*Sour, concentrated means FPBs that were fermented until due time

Sweet, concentrated means FPBs that were fermented until due time, then add syrup, honey, sugar

Ready-to-drink means concentrated FPBs that were diluted, sugar or honey was added and stored at low temperature

2.2 For what conditions or diseases did you start the use of FPBs? (you can choose more than one)

a. Conditions

□ Diarrhea □ Constipation □ Vertigo

□ Musculoskeletal pain □ Exhaustion □ Headache/fever

□ Anorexia □ Insomnia □ Others ……

b. Diseases

□ Hypertension □ Heart diseases □ Diabetes

□ Asthma/allergy □ Kidney diseases □ Dyslipidemia

□ Cancer □ Burn/scald □ Skin disorders

□ Opportunistic infection in people with HIV □ Others…………

3. The consumption frequency and other information

3.1 consumption frequency

□ Once a month □ 1-2 times per month

□ 1-2 times per week □ Almost every day

□ Every day (should be specified)

□ Once a day □ 2 times per day □ 3 times per day □ 4 times per day

□ More than 4 times per day (specify)………………………………………………

3.2 Do you consume FPBs continuously?

□ Still consuming, since month ……………year ……………………….

□ Stopped consuming, Duration of the consumption ………………………………..……..

Reason for discontinuation: …………………………………………………………………………………

3.3 When you started consuming FPBs, Did you have any adverse reactions in the first week of consumption? (you can choose more than one)

□Normal/did not have any adverse effects □ Dry mouth or throat □Drowsiness □ Fever □ Diarrhea

□ Constipation □ Flatulence □ Nausea/vomiting

□ Vertigo □ Rash or itching □ Flushing

□ Anxiety □ Headache □ Edema

□ Insomnia □ Acne, melasma □ Smelled or black stool

□ More pain at ……………………………

□ Others ………………………………………

3.4 Which underlying disease got better after consuming FPBs? (you can choose more than one choice)

□ None □ Hypertension □ Heart diseases

□ Diabetes □ Asthma/allergy □ Kidney diseases

□ Dyslipidemia □ Cancer □ Gallstones, kidney diseases

□ Opportunistic infection in people with HIV (specify)…………………….………..

□ Others ……………………………………….

Did you have any medical record or other examination from physicians? Explain. ………………………………………………………………………………………………………………………………………………………………………………………………………………………………………………………

3.5 Which conditions got better after consuming FPBs? (you can choose more than one)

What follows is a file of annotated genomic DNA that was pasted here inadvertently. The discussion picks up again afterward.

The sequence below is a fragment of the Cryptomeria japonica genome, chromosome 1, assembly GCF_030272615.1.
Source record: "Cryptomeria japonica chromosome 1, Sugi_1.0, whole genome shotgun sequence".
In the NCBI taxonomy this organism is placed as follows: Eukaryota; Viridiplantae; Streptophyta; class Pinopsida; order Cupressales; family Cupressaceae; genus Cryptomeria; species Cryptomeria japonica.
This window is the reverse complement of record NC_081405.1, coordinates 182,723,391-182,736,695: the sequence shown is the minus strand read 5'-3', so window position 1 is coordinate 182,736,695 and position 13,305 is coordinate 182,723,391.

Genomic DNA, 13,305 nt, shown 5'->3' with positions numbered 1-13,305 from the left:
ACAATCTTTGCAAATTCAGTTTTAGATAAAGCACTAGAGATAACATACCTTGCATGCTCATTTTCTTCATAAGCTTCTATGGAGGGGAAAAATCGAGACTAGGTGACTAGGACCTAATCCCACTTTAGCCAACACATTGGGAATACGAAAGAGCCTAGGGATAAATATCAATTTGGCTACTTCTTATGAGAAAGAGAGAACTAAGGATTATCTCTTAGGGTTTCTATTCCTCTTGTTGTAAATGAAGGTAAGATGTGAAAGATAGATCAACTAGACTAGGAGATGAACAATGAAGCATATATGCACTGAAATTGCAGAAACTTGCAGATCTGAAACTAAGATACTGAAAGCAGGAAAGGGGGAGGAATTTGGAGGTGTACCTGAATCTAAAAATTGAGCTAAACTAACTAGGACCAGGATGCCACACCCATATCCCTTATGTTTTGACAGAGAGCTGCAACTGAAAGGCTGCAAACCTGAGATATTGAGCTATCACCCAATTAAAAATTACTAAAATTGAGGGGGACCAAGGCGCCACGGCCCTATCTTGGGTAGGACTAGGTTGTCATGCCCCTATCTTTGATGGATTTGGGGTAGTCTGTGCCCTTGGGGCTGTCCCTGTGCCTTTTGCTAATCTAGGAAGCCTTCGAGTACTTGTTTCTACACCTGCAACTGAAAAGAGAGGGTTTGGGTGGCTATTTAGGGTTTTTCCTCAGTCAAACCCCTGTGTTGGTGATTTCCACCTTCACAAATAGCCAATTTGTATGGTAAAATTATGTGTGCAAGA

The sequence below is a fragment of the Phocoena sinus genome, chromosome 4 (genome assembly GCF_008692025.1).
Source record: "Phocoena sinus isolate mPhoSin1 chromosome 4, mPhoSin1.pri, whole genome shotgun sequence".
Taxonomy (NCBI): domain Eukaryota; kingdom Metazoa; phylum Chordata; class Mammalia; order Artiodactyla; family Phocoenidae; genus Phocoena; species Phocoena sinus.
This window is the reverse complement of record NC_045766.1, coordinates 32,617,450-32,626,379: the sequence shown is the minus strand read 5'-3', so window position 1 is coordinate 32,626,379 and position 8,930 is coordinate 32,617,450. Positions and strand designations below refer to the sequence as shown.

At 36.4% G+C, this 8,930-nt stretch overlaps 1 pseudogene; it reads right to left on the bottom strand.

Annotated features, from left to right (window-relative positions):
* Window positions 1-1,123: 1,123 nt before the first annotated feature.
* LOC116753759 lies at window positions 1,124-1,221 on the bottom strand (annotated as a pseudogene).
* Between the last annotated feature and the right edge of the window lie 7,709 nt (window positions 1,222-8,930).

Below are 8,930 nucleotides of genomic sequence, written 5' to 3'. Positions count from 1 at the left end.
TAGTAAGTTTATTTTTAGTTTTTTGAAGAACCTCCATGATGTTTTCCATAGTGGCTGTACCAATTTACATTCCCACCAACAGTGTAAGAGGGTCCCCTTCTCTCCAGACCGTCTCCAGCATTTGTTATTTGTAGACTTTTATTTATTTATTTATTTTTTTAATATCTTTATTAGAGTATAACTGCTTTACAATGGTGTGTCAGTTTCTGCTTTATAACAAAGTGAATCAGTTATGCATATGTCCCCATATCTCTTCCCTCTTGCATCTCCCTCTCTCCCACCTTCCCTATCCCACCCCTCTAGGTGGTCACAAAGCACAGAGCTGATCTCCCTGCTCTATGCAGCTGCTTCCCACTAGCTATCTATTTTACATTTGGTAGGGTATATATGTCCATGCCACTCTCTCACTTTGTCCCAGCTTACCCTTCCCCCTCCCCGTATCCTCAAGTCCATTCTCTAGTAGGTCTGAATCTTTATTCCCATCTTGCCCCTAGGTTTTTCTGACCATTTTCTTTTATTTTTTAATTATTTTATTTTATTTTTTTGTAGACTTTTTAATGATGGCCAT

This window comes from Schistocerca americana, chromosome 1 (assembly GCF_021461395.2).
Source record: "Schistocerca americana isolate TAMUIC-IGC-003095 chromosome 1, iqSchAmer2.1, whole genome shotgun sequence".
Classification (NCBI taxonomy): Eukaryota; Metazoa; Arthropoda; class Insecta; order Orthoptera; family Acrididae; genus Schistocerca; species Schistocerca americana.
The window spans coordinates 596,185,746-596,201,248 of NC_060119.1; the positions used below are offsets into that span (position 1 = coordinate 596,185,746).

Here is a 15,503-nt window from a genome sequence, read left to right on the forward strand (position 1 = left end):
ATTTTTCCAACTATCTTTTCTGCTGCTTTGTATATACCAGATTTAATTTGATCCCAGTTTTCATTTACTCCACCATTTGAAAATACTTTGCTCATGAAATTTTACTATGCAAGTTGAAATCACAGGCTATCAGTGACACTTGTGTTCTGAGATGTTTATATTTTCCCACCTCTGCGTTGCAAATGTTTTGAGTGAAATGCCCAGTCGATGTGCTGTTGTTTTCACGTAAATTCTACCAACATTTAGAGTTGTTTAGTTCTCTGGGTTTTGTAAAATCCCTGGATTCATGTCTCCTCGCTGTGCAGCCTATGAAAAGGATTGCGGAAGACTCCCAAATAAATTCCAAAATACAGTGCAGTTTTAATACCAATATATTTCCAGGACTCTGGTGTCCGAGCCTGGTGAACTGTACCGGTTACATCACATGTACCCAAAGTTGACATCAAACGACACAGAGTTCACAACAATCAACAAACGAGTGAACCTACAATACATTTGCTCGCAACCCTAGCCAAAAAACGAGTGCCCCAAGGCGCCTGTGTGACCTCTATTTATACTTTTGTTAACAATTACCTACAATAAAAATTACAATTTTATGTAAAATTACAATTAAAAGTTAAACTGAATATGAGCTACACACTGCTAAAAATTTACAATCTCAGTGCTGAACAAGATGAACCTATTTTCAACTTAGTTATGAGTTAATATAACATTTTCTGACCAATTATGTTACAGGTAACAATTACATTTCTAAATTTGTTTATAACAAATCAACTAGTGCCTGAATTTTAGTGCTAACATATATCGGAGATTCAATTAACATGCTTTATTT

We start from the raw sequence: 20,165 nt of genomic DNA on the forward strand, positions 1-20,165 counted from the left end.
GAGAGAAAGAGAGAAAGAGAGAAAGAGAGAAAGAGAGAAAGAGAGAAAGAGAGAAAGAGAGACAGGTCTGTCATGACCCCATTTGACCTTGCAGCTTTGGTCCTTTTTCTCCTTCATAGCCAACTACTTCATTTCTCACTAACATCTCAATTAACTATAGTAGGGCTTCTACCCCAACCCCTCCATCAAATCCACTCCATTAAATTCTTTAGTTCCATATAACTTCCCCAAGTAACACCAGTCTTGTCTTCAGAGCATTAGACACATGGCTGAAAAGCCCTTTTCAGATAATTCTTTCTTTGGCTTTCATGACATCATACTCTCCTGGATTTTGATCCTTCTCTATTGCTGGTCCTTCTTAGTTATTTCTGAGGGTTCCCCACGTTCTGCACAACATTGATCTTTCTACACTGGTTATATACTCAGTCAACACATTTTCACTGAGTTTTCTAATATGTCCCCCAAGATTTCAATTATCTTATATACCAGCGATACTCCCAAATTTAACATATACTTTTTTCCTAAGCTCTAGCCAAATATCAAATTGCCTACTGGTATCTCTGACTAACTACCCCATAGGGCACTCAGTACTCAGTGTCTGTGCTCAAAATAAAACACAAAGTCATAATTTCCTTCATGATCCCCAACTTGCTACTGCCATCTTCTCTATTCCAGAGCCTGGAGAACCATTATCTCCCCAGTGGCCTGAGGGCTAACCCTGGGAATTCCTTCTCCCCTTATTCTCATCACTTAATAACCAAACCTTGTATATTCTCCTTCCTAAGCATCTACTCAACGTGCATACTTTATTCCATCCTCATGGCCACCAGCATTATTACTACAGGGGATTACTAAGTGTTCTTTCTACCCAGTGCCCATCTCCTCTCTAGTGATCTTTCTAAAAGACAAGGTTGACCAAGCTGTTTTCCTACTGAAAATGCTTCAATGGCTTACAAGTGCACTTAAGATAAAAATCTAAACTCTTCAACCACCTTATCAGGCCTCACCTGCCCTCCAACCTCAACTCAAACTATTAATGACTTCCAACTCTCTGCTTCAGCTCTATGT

□ None

□ Excretion □ Sleep □ Appetite

□ Arthralgia □ Energetic □ Headache/fever

□ Any unusual conditions (specify) …..……………………………

□ Others …..……………………………

3.6 Which conditions or diseases got better after consuming FPBs? (you can choose more than one)

□ None

□ Hypertension □ Heart diseases □ Diabetes

□ Asthma/allergy □ Kidney diseases □ Dyslipidemia

□ Cancer □ Gallstones, kidney diseases

□ Opportunistic infection in people with HIV (specify) …………………….………..

□ Excretion □ Sleep □ Appetite

□ Arthralgia □ Drowsiness □ Headache/fever

□ Others …..……………………………

3.7 Did you have any adverse reactions after consuming for more than a week? (You can choose more than one choice)

□ None

□ Fever □ Diarrhea □ Flatulence

□ Anorexia □ Nausea/vomiting □ Vertigo

□ Headache □ Rash □ Alopecia

□ Others .………………………………………

When you had an adverse reaction, did you stop consuming FPBs?

□ Stopped consuming because …………………….…………………………………………….

□ Still consuming because ……………………………………………………………………

3.8 If you consumed concentrated FPBs, when did you completely consume each bottle?

□ ……..Days □Stored at room temperature □ stored in refrigerator □ Others ……………………

How did you store ready-to-drink FPBs?

□ Stored at room temperature □ Stored in refrigerator

4. Consumers’ satisfaction of FPBs benefits

Check √ in the table which depend on your opinion or write your suggestion in the space below

5 4 3 2 1 0
4.1 Satisfaction of FPBs benefits
4.2 Satisfaction of FPBs products
Taste
Odor and color
Price
Appearance of packaging
Consumption difficulty
Others (specified):

4.3 Did you think that consuming FPBs can help to improve your qualities of life?

□ No

□ Yes because FPBs can help with

□ Cheerfulness □ Mood □ Relaxation

□ Buddhist practice □ Mediation practice

□ Letting yourselves on

□ Others ……………………………………………………………

5. Problems or suggestions of the products that you used

Products: …………………………………………

Problems or suggestions: ……………………………………………………………………..…………………………

6. Problems or suggestions that you want to report to Consumer Protection agents/government officers (Public Health Office)

…...………………………………………………………………………………………………………………………………………………………………………………………………

Acknowledgements

All the authors gratefully acknowledge the Faculty of Pharmacy and Chiang Mai University, Chiang Mai for the necessary support. PK also acknowledges the CMU Post-Doctoral Fellowship, Chiang Mai University, Chiang Mai, Thailand.

  • Practical Application: To know the consumer’ opinion on consumption and beneficial impact of fermented plant beverages in Thailand, which help to improve the production of fermented food products and its market.

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Publication Dates

  • Publication in this collection
    19 Oct 2017
  • Date of issue
    Apr-Jun 2018

History

  • Received
    03 Feb 2017
  • Accepted
    31 July 2017